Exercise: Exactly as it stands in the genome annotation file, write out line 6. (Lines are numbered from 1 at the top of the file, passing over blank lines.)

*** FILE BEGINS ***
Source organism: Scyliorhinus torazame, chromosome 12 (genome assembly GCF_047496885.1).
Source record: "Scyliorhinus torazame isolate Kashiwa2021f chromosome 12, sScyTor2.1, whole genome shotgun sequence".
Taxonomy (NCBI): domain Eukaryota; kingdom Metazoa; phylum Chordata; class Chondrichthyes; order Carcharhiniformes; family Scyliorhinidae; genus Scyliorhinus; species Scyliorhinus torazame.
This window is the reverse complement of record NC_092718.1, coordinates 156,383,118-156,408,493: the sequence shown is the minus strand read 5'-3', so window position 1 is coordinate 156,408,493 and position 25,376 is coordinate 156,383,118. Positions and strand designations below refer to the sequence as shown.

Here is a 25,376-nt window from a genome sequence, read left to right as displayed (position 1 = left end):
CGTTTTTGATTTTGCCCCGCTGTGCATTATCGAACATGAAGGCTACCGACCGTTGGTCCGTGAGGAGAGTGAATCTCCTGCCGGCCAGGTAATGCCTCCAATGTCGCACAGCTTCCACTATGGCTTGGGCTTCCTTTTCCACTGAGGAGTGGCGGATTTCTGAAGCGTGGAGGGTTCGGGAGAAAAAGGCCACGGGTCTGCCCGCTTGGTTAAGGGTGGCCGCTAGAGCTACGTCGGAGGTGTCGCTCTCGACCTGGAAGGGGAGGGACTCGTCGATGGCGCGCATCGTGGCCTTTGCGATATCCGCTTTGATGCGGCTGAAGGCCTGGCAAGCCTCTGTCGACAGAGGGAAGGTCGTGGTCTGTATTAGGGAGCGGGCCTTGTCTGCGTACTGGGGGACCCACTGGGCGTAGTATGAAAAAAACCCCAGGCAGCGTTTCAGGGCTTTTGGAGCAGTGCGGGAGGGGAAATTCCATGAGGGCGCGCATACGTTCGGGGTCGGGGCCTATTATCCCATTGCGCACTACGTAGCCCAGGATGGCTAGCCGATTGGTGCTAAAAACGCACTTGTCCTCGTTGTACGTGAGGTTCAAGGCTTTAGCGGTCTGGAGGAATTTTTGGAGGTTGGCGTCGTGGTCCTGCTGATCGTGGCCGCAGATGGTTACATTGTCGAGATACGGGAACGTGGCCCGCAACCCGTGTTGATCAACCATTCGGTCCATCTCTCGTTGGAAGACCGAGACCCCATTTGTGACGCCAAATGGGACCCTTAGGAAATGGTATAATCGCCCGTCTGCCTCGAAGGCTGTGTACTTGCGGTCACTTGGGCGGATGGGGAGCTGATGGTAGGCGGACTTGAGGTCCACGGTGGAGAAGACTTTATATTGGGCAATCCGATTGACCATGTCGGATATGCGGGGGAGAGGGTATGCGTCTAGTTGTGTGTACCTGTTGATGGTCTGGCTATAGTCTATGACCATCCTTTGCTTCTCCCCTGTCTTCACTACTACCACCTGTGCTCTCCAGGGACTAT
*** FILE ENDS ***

CGTTTTTGATTTTGCCCCGCTGTGCATTATCGAACATGAAGGCTACCGACCGTTGGTCCGTGAGGAGAGTGAATCTCCTGCCGGCCAGGTAATGCCTCCAATGTCGCACAGCTTCCACTATGGCTTGGGCTTCCTTTTCCACTGAGGAGTGGCGGATTTCTGAAGCGTGGAGGGTTCGGGAGAAAAAGGCCACGGGTCTGCCCGCTTGGTTAAGGGTGGCCGCTAGAGCTACGTCGGAGGTGTCGCTCTCGACCTGGAAGGGGAGGGACTCGTCGATGGCGCGCATCGTGGCCTTTGCGATATCCGCTTTGATGCGGCTGAAGGCCTGGCAAGCCTCTGTCGACAGAGGGAAGGTCGTGGTCTGTATTAGGGAGCGGGCCTTGTCTGCGTACTGGGGGACCCACTGGGCGTAGTATGAAAAAAACCCCAGGCAGCGTTTCAGGGCTTTTGGAGCAGTGCGGGAGGGGAAATTCCATGAGGGCGCGCATACGTTCGGGGTCGGGGCCTATTATCCCATTGCGCACTACGTAGCCCAGGATGGCTAGCCGATTGGTGCTAAAAACGCACTTGTCCTCGTTGTACGTGAGGTTCAAGGCTTTAGCGGTCTGGAGGAATTTTTGGAGGTTGGCGTCGTGGTCCTGCTGATCGTGGCCGCAGATGGTTACATTGTCGAGATACGGGAACGTGGCCCGCAACCCGTGTTGATCAACCATTCGGTCCATCTCTCGTTGGAAGACCGAGACCCCATTTGTGACGCCAAATGGGACCCTTAGGAAATGGTATAATCGCCCGTCTGCCTCGAAGGCTGTGTACTTGCGGTCACTTGGGCGGATGGGGAGCTGATGGTAGGCGGACTTGAGGTCCACGGTGGAGAAGACTTTATATTGGGCAATCCGATTGACCATGTCGGATATGCGGGGGAGAGGGTATGCGTCTAGTTGTGTGTACCTGTTGATGGTCTGGCTATAGTCTATGACCATCCTTTGCTTCTCCCCTGTCTTCACTACTACCACCTGTGCTCTCCAGGGACTAT